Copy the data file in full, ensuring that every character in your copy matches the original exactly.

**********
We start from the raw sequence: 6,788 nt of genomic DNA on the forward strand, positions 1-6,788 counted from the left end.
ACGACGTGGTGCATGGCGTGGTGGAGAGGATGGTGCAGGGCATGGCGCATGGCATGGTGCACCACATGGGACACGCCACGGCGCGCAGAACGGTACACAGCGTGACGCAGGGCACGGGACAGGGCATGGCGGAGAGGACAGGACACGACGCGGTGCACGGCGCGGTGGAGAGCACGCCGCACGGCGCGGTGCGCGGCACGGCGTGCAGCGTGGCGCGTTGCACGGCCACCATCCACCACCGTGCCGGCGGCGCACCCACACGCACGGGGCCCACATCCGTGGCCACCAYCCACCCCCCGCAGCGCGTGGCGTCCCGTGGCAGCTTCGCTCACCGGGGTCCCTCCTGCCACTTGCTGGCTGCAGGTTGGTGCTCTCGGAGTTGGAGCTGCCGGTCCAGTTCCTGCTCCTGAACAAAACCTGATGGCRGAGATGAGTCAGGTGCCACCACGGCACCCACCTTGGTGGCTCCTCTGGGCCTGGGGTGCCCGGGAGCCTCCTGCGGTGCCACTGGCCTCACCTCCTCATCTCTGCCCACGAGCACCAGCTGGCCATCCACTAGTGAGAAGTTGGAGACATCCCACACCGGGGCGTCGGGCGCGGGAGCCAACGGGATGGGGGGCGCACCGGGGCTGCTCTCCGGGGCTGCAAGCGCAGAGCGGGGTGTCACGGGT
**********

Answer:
We start from the raw sequence: 6,788 nt of genomic DNA on the forward strand, positions 1-6,788 counted from the left end.
ACGACGTGGTGCATGGCGTGGTGGAGAGGATGGTGCAGGGCATGGCGCATGGCATGGTGCACCACATGGGACACGCCACGGCGCGCAGAACGGTACACAGCGTGACGCAGGGCACGGGACAGGGCATGGCGGAGAGGACAGGACACGACGCGGTGCACGGCGCGGTGGAGAGCACGCCGCACGGCGCGGTGCGCGGCACGGCGTGCAGCGTGGCGCGTTGCACGGCCACCATCCACCACCGTGCCGGCGGCGCACCCACACGCACGGGGCCCACATCCGTGGCCACCAYCCACCCCCCGCAGCGCGTGGCGTCCCGTGGCAGCTTCGCTCACCGGGGTCCCTCCTGCCACTTGCTGGCTGCAGGTTGGTGCTCTCGGAGTTGGAGCTGCCGGTCCAGTTCCTGCTCCTGAACAAAACCTGATGGCRGAGATGAGTCAGGTGCCACCACGGCACCCACCTTGGTGGCTCCTCTGGGCCTGGGGTGCCCGGGAGCCTCCTGCGGTGCCACTGGCCTCACCTCCTCATCTCTGCCCACGAGCACCAGCTGGCCATCCACTAGTGAGAAGTTGGAGACATCCCACACCGGGGCGTCGGGCGCGGGAGCCAACGGGATGGGGGGCGCACCGGGGCTGCTCTCCGGGGCTGCAAGCGCAGAGCGGGGTGTCACGGGT